Facilities include power and cooling of the equipment, operations and maintenance of the air conditioners and battery backups, and floor space for equipment. Many firms simply have a locked (and occasional unsecured) closet for their IT equipment. This is a far cry from a real enterprise-class data center. Don’t underestimate how costly this bucket can become. Depending on the lease and the environmental quality of your space, hidden costs may exist or facilities options may be restrictive.
Third Party-provided services include disaster recovery and business continuity, IT consultants and contractors, backup and replication of data to offsite storage, data security, and any miscellaneous IT service.
When a firm builds a robust IT system in-house, expenses have a way of adding up far higher than expected as the years go by. Like those high-performance PCs on your desk. According to a recent survey by research firm Gartner “the average life span of a desktop PC is 43 months, and only 36 months for mobile PCs.” When you move your IT into the cloud, your computer no longer requires large amounts of memory and storage as the processing now takes place in the data center and you can choose to use a micro desktop that will cost much less and last 7-10 years.
Fully outsourced cloud solutions often cost far less over the long term. That’s a matter of scale. An IT service provider that focuses on the specific needs of financial professionals should be large enough to have the resources and economy of scale to provide these services to each RIA and broker-dealer client at a small fraction of what it would cost to build all of these capabilities in-house. It is analogous to building your own power generating plant versus tapping into the power grid. Yet when a financial firm does everything in-house, there is rarely any scale and the firm must spend a greater proportion of its resources on IT.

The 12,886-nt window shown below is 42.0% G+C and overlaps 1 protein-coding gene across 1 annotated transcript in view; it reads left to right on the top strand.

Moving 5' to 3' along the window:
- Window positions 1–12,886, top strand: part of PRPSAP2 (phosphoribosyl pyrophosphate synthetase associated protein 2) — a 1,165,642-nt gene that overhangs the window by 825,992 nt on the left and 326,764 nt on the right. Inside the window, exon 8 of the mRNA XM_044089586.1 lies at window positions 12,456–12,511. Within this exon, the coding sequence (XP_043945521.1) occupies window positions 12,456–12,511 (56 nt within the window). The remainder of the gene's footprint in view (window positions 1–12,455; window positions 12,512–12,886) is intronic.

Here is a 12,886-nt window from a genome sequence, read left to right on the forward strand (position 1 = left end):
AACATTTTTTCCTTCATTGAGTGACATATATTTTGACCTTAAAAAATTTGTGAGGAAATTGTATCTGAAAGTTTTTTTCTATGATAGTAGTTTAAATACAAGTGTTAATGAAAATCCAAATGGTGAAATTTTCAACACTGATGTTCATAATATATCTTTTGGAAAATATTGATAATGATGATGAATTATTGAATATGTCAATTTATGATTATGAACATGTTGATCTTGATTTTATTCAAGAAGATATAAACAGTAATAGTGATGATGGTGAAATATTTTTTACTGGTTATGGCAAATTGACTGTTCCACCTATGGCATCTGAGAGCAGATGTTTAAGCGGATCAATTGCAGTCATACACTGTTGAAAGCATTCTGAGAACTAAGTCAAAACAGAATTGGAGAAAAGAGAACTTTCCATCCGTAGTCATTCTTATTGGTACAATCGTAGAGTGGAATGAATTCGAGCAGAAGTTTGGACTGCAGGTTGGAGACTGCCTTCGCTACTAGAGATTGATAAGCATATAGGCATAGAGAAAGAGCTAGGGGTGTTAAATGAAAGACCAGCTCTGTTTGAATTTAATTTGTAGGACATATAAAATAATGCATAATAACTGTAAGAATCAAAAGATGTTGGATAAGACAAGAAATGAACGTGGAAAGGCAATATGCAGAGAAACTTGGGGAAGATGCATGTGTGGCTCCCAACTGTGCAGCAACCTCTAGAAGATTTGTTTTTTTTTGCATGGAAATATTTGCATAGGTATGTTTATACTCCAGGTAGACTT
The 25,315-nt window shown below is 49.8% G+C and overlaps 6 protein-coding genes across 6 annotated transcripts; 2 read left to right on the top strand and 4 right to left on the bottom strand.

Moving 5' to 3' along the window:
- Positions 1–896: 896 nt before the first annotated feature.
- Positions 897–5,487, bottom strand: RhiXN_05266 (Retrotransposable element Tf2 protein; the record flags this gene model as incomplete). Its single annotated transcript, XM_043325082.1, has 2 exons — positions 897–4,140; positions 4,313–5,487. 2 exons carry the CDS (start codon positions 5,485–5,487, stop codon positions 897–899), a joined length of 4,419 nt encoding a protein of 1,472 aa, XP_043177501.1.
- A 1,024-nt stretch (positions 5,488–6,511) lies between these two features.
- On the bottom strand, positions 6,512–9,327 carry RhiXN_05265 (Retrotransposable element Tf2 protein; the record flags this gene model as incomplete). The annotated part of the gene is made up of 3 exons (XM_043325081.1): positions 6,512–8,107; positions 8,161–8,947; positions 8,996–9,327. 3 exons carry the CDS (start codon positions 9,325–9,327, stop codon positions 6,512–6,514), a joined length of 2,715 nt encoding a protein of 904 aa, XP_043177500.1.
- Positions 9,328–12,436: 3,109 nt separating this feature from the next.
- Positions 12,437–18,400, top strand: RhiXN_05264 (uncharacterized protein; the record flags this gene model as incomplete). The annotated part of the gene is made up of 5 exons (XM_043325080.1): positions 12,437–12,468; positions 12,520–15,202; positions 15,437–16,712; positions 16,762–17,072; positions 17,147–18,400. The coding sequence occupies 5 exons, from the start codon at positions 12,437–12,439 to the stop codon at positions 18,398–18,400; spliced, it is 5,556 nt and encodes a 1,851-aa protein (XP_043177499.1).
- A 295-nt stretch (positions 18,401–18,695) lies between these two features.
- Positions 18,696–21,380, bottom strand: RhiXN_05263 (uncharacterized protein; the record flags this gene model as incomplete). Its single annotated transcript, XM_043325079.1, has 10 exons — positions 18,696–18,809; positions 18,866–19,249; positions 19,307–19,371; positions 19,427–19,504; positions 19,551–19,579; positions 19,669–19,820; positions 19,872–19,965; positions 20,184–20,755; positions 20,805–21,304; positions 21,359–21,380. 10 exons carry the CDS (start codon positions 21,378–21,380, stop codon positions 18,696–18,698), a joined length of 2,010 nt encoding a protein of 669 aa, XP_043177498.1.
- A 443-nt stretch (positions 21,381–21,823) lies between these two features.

A financial firm may choose not to invest in quality IT to save a bit of money. However, one must now trade off risk versus return. In the short term there may well be more money returning to the bottom line, but in today’s age of Cybersecurity concerns, it’s no “if” but “when” a malicious attack will occur. Of course, in that case, a firm risks alienating clients and running afoul of regulators if a data breach were to occur. We’ve all seen how HIPAA treats data breaches of Personal Health Information, and the SEC is pushing more responsibilities and liabilities onto the firm for the protection of client information. Those problems would cost the firm considerably more money than investing in better technology. So although upgrading to the right outsourced cloud solution would cost more than doing nothing, it’s still the best long term investment for elite RIAs and broker-dealers.
Our next blog in this series will look at the projects needed to make the proper upgrades, and conducts an apples-to-apples comparison of them for in-house IT versus outsourced cloud solutions.